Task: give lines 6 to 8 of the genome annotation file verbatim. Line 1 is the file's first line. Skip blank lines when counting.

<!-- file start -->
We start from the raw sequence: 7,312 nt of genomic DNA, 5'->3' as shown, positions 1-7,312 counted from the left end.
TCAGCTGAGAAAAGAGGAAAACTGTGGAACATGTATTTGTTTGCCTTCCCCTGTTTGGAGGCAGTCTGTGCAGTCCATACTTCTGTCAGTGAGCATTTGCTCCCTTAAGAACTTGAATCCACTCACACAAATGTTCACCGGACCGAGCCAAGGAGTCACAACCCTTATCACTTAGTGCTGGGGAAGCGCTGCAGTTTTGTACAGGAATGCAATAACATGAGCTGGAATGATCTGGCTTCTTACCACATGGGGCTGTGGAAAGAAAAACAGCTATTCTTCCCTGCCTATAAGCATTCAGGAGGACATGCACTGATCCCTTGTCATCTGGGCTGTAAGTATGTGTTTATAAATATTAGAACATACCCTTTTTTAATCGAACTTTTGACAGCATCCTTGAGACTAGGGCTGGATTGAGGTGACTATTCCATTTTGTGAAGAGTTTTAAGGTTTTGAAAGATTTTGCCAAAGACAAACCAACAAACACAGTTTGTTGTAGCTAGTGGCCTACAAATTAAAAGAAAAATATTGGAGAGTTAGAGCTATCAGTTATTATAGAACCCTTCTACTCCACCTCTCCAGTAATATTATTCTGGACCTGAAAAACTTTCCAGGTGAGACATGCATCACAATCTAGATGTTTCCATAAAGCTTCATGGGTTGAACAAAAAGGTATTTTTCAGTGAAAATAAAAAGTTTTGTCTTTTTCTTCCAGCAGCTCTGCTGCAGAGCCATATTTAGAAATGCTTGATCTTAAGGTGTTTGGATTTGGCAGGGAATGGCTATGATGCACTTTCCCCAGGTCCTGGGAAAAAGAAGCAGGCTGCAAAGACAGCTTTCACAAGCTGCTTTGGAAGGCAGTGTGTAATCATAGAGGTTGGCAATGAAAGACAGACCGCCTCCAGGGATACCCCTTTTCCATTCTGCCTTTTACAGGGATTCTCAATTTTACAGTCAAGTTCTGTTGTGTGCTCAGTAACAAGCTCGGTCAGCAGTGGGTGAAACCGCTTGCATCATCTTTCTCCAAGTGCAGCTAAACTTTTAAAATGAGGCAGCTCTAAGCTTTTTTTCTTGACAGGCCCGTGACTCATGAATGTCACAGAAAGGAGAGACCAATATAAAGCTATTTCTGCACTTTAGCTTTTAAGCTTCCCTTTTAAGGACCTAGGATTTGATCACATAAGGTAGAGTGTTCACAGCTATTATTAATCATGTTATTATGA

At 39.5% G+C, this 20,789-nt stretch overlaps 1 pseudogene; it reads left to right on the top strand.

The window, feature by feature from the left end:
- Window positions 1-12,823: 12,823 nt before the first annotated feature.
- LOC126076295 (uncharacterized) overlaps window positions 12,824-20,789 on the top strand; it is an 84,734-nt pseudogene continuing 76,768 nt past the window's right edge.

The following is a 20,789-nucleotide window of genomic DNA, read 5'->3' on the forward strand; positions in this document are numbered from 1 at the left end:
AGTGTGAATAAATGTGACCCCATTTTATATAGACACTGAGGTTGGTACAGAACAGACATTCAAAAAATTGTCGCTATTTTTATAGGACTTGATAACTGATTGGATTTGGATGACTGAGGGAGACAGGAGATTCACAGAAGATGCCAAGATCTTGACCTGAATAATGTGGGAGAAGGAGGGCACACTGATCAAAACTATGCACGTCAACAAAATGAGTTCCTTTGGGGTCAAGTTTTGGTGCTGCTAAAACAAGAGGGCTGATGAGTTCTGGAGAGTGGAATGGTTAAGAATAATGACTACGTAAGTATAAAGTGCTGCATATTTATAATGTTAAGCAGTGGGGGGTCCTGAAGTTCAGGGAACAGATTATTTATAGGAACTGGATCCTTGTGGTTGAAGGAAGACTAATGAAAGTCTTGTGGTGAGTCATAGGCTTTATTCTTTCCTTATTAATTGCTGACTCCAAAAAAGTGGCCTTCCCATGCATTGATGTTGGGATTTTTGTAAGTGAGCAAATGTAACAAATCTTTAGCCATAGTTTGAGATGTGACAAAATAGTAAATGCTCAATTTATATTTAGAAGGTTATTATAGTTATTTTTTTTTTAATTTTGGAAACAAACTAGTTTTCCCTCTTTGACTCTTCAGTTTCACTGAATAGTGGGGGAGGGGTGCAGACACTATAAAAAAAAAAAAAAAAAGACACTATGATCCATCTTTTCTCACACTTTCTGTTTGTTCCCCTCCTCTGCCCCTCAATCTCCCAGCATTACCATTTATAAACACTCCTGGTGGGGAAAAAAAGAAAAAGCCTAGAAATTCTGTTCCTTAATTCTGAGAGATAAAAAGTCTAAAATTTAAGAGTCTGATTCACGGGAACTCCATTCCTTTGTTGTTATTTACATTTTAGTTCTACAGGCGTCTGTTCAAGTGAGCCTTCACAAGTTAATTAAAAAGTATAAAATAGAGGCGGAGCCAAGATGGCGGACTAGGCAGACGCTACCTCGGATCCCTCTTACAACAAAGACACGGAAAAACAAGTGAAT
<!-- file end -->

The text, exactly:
- LOC126076295 (uncharacterized) overlaps window positions 12,824-20,789 on the top strand; it is an 84,734-nt pseudogene continuing 76,768 nt past the window's right edge.

The following is a 20,789-nucleotide window of genomic DNA, read 5'->3' on the forward strand; positions in this document are numbered from 1 at the left end:
AGTGTGAATAAATGTGACCCCATTTTATATAGACACTGAGGTTGGTACAGAACAGACATTCAAAAAATTGTCGCTATTTTTATAGGACTTGATAACTGATTGGATTTGGATGACTGAGGGAGACAGGAGATTCACAGAAGATGCCAAGATCTTGACCTGAATAATGTGGGAGAAGGAGGGCACACTGATCAAAACTATGCACGTCAACAAAATGAGTTCCTTTGGGGTCAAGTTTTGGTGCTGCTAAAACAAGAGGGCTGATGAGTTCTGGAGAGTGGAATGGTTAAGAATAATGACTACGTAAGTATAAAGTGCTGCATATTTATAATGTTAAGCAGTGGGGGGTCCTGAAGTTCAGGGAACAGATTATTTATAGGAACTGGATCCTTGTGGTTGAAGGAAGACTAATGAAAGTCTTGTGGTGAGTCATAGGCTTTATTCTTTCCTTATTAATTGCTGACTCCAAAAAAGTGGCCTTCCCATGCATTGATGTTGGGATTTTTGTAAGTGAGCAAATGTAACAAATCTTTAGCCATAGTTTGAGATGTGACAAAATAGTAAATGCTCAATTTATATTTAGAAGGTTATTATAGTTATTTTTTTTTTAATTTTGGAAACAAACTAGTTTTCCCTCTTTGACTCTTCAGTTTCACTGAATAGTGGGGGAGGGGTGCAGACACTATAAAAAAAAAAAAAAAAAGACACTATGATCCATCTTTTCTCACACTTTCTGTTTGTTCCCCTCCTCTGCCCCTCAATCTCCCAGCATTACCATTTATAAACACTCCTGGTGGGGAAAAAAAGAAAAAGCCTAGAAATTCTGTTCCTTAATTCTGAGAGATAAAAAGTCTAAAATTTAAGAGTCTGATTCACGGGAACTCCATTCCTTTGTTGTTATTTACATTTTAGTTCTACAGGCGTCTGTTCAAGTGAGCCTTCACAAGTTAATTAAAAAGTATAAAATAGAGGCGGAGCCAAGATGGCGGACTAGGCAGACGCTACCTCGGATCCCTCTTACAACAAAGACACGGAAAAACAAGTGAAT